Of course, that is in a perfect world where you keep 1500fpm, exactly 240 kts, and ATC lets you descend on doesn't step you down. Add a few more miles to that for padding. I would descend in that scenario at about 55 miles out. I like the 15 mile pad for most speeds because it matches the 1500fpm well.

Hope that helps!

Pro Member Chief Captain
Alex (Fire_Emblem_Master) Chief Captain

1.) What you have to understand is that when you set up a airport as a intersection in a flight path, that's what ATC will treat it as. Not a place to land. They will not have you land there, because you cannot have multiple-leg flight plans loaded in one flight plan. As in, if you went (START)_________(MIDDLE AIRPORT)________DESTINATION.

ATC treats the (MIDDLE AIRPORT) as a navigation aid, not a destination. It's like using VOR's, but they're airports instead..

In short....you'l fly over them like you do a VOR.

2)
THIS IS FOR IFR FLIGHT!

1. When ATC says something liek "WifeBeater 767, you are 32 Miles away. Turn right heading 105, descend and mantain 2,500 feet, cleared ILS runway 36R Approach". You have to click on your MAP icon in your cockipt. Then, move your mouse over the destination airport. Mind you, the airport MUST have the ILS feathers (thes are the green things that point to the runway). Double click on the airport. A list will show up. Scroll down the list untill you see a chart that shows Runway numbers. FInd 36R, or whatever your runway is. You look to the right and see a radio frequency. We'll use 100.100 because its easy to remember. Don't forget the frequency.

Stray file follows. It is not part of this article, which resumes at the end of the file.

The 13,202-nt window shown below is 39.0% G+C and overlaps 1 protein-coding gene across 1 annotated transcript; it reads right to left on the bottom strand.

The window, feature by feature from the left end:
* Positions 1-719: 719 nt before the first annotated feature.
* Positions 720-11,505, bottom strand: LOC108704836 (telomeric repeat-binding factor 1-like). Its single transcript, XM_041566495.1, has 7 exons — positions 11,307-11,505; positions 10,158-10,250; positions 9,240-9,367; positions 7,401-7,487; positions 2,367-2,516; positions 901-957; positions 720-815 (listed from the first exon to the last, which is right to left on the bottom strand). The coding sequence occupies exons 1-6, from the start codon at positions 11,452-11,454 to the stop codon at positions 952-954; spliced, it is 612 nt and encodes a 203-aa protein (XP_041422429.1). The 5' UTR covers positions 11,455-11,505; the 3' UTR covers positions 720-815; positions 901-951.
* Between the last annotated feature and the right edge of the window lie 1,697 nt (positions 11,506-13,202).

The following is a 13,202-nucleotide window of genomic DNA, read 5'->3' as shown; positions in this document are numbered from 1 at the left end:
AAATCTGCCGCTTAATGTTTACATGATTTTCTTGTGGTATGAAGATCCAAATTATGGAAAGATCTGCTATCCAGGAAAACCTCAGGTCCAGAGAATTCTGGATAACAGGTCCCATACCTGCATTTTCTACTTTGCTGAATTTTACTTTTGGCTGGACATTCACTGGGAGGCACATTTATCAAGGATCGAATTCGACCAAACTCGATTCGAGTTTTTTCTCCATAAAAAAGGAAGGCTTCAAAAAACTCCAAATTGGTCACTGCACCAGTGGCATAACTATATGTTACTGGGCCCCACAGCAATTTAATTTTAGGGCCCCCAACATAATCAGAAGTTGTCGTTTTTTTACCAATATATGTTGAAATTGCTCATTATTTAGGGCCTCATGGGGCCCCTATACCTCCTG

2. Open up your Radio Stack, and enter in 100.100 in the NAV1 Radio, usually the righmost radio number is the one that can be messed with. After you enter it 100.100, using the mouse wheel or clickin it. Press the button that looks like thsi somewhat, its in the middle of the 2 radio displays <-----> That changes the NAV1 Radio frequency from whatever it was, to what it is now (100.100)

3.Turn on the NAV1 Radio by clicking the switch at the bottom of the radio stack, unless its already on, like with the LearJet.

4. If you have Autopilot, and you are using GPS to follow waypoints, switch the NAV/GPS button back to NAV!!!! YOU CANT FORGET TO DO THAT!!! YOU'LL BURN AND DIE IF YOU DONT!!

5. Follow ATC directions to approach. Now, when you approach the Runway, you will see the pink arrows near your attitude indicator move...usually Heading first, then Altitude. Simply fly in the directon and atitude of the pink arrows intull they center themselves, that means you're on the glideslope!

6. If you wanna use the autopilot to fly the approach, simply follow steps 1-4, then click the APPR button on the autopilot panel.

3) Approximately 125 miles out, at FL330, with descent rate of 2,200-2,500FPM, airspeed kept at whatever you were crusining at...NOT MACH NUMBER...Below 18000 feet, drop it to 265, at 11,000 go to 250 untill on approach and final descent